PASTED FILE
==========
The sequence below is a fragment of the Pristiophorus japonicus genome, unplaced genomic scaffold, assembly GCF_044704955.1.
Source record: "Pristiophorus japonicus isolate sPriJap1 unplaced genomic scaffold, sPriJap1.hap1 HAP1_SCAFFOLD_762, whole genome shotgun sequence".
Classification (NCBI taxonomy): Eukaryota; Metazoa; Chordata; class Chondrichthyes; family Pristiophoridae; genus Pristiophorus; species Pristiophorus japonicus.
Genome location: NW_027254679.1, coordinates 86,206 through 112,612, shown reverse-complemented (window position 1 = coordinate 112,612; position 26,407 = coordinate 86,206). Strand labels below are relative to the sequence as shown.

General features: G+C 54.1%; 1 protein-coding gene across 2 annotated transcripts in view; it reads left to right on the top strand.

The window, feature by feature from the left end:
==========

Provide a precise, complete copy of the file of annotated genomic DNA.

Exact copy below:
The sequence below is a fragment of the Pristiophorus japonicus genome, unplaced genomic scaffold, assembly GCF_044704955.1.
Source record: "Pristiophorus japonicus isolate sPriJap1 unplaced genomic scaffold, sPriJap1.hap1 HAP1_SCAFFOLD_762, whole genome shotgun sequence".
Classification (NCBI taxonomy): Eukaryota; Metazoa; Chordata; class Chondrichthyes; family Pristiophoridae; genus Pristiophorus; species Pristiophorus japonicus.
Genome location: NW_027254679.1, coordinates 86,206 through 112,612, shown reverse-complemented (window position 1 = coordinate 112,612; position 26,407 = coordinate 86,206). Strand labels below are relative to the sequence as shown.

General features: G+C 54.1%; 1 protein-coding gene across 2 annotated transcripts in view; it reads left to right on the top strand.

The window, feature by feature from the left end: